How to Write Meta Descriptions that Drive Clicks and Conversions
Since the early days of SEO, meta descriptions have been an important optimization point. Google continues to maintain that meta descriptions don’t help with rankings whatsoever.
But, as an indirect signal, there is anecdotal evidence that indirect attributes of better descriptions do help. Things like click-through rate (CTR), perception of the quality of the result, and perception of what your website offers all change when you optimize the meta description correctly.
What Is a Meta Description?
Simply, the meta description is a meta tag that provides a description of what the page is about. This meta description is displayed in the SERPs underneath the title of the page.
Why Are Meta Descriptions Important for SEO?
In the olden days of SEO, meta descriptions were important parts of optimization to get right. Google has said and continues to maintain that they do not help ranking, and that they are not a ranking signal.
According to a recent in-depth study,
- Google automatically creates many of the meta descriptions on their own, regardless of the ones they wrote and regardless of whether or not the page appeared in the segmented groups they created for the study.
- It did not matter created long or short meta descriptions, and whether a high or low keyword density was implemented for them.
In addition to SEO, meta descriptions can drive clicks, traffic, potential conversions, and revenue by:
- Increasing a site’s CTR in the SERPs: There is evidence that meta descriptions that have been well-written and properly optimized are directly responsible for increased “website curb appeal”.
- Traffic: By increasing a site’s CTR through proper optimization, increased rankings can result in more traffic to the site.
- Potential conversions: Crafting a well-written meta description that is closely related to the topic of the page, is interesting to users, and is highly optimized for user intent can increase conversions significantly.
Meta Descriptions vs. SERP Snippets
Some people mistakenly use the terms “meta description” and “search snippet” interchangeably.
But meta descriptions and search snippets are two different things.
The meta description is an HTML tag that you control. You can create and optimize your own meta descriptions.
Search snippets are the descriptions Google shows for your webpages. It could either be the meta description you have created, or it could be something completely different. Google controls this.
Depending on the search query, Google may generate a description for your webpage that is entirely different from the meta description you created.
This is nothing new. Google automated this process many years ago.
The distinction between meta descriptions and search snippets is an important one, especially when Google makes announcements – such as when Google expanded the length of search snippets (only to shorten snippets about six months later).
What Is the Recommended Meta Description Length?
It has been considered a standard SEO best practice for years to keep meta descriptions at around 160-165 characters maximum (or 156-160 characters, depending on who you talk to).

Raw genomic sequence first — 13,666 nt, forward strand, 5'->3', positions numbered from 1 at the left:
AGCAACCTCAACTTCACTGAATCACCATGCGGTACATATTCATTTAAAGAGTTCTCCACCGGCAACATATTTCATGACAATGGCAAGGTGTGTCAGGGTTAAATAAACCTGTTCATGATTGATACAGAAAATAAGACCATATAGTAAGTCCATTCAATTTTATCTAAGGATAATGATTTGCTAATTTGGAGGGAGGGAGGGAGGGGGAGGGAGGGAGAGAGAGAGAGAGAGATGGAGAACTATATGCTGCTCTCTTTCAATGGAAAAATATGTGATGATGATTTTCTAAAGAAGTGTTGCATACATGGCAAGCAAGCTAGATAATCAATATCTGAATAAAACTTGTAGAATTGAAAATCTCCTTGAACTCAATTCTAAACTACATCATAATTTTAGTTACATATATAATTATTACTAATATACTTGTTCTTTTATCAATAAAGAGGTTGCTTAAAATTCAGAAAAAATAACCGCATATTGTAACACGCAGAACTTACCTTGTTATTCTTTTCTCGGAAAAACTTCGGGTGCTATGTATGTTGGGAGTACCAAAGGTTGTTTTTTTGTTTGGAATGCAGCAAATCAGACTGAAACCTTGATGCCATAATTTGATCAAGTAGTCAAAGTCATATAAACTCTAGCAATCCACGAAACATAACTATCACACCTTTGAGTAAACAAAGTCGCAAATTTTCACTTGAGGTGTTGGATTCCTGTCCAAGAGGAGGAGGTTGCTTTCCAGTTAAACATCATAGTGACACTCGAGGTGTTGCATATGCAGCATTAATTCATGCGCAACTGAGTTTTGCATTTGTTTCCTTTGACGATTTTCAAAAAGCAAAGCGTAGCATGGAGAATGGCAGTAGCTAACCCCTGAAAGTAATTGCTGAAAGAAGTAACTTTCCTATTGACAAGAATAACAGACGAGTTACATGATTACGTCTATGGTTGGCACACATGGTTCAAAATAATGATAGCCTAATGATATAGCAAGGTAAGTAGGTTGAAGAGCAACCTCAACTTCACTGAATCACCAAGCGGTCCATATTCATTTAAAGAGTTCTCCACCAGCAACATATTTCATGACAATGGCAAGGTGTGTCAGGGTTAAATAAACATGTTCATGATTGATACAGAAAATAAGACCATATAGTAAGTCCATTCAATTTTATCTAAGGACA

The reasoning behind this is that this optimization helps to avoid the truncation of the meta description in the SERPs and as a result, helps to avoid high bounce rates.
Late last year, Google announced a change to the SERP snippets, taking them up to 300 characters, more than double the usual 150-165 character limits that are recommended. Moz performed an in-depth study that determined that writing 300 character long meta descriptions should be observed as a new limit. Then, Google quickly changed back to the standard word count character limit.
Keywords Your Audience Is Searching for Should Appear in the Meta Description
Google continues to maintain that they don’t use keywords in the meta description for ranking purposes. But, when you perform SERP research, what is it that you see? Highlighted keywords in the meta description.
This is not conclusive evidence that Google uses it, but it is something that can draw your reader into the most relevant result that will satisfy their query. it depends on whether that result satisfies their intent and what they really are searching for.
If your meta description satisfies their intent better than any other result that appears, then you have just won the battle to attaining their attention enough to click on that result.
Make Your Meta Description Specific
Generalized meta descriptions and hollow phrases such as “best widgets” and other sales speak is usually something that can turn off prospecting customers. It is important to inspire confidence, the confidence that your result is something that will satisfy their user intent for the query.
You want to speak about what your readers are really after, not attempting to persuade them into your own sales funnel.
Refreshing Your Meta Descriptions on Older Content
When you have stale content on a website, it can be a boon for the site if you refresh your meta descriptions. This can be a great way to get new traction on older pages.
Also, by refreshing your meta descriptions, it is possible to get more traction from social media as a result. You can re-share and grab more visibility from older posts if you perform a systematic refresh of all of your meta descriptions.
Optimizing Meta Descriptions Requires Striking a Balance
All of this has to be done while also observing character limits, including power calls to action in the meta description, observing proper branding and tone of voice, and also including targeted optimizations for specific pages. It is a delicate balance that must be maintained while also interweaving common SEO elements.